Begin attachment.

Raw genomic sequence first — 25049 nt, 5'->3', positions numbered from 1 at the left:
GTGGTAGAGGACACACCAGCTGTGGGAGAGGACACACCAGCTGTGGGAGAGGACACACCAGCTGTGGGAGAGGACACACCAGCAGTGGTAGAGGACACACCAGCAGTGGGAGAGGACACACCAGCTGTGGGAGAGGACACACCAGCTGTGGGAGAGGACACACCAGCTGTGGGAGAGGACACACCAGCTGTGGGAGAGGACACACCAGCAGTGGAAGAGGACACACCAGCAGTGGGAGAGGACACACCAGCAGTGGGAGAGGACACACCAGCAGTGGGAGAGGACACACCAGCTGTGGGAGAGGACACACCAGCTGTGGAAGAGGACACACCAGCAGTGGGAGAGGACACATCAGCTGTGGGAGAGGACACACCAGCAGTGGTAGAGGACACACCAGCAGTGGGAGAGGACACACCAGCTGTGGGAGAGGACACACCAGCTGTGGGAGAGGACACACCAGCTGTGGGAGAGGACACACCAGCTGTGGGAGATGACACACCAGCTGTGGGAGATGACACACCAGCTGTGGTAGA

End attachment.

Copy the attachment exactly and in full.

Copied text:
Raw genomic sequence first — 25049 nt, 5'->3', positions numbered from 1 at the left:
GTGGTAGAGGACACACCAGCTGTGGGAGAGGACACACCAGCTGTGGGAGAGGACACACCAGCTGTGGGAGAGGACACACCAGCAGTGGTAGAGGACACACCAGCAGTGGGAGAGGACACACCAGCTGTGGGAGAGGACACACCAGCTGTGGGAGAGGACACACCAGCTGTGGGAGAGGACACACCAGCTGTGGGAGAGGACACACCAGCAGTGGAAGAGGACACACCAGCAGTGGGAGAGGACACACCAGCAGTGGGAGAGGACACACCAGCAGTGGGAGAGGACACACCAGCTGTGGGAGAGGACACACCAGCTGTGGAAGAGGACACACCAGCAGTGGGAGAGGACACATCAGCTGTGGGAGAGGACACACCAGCAGTGGTAGAGGACACACCAGCAGTGGGAGAGGACACACCAGCTGTGGGAGAGGACACACCAGCTGTGGGAGAGGACACACCAGCTGTGGGAGAGGACACACCAGCTGTGGGAGATGACACACCAGCTGTGGGAGATGACACACCAGCTGTGGTAGA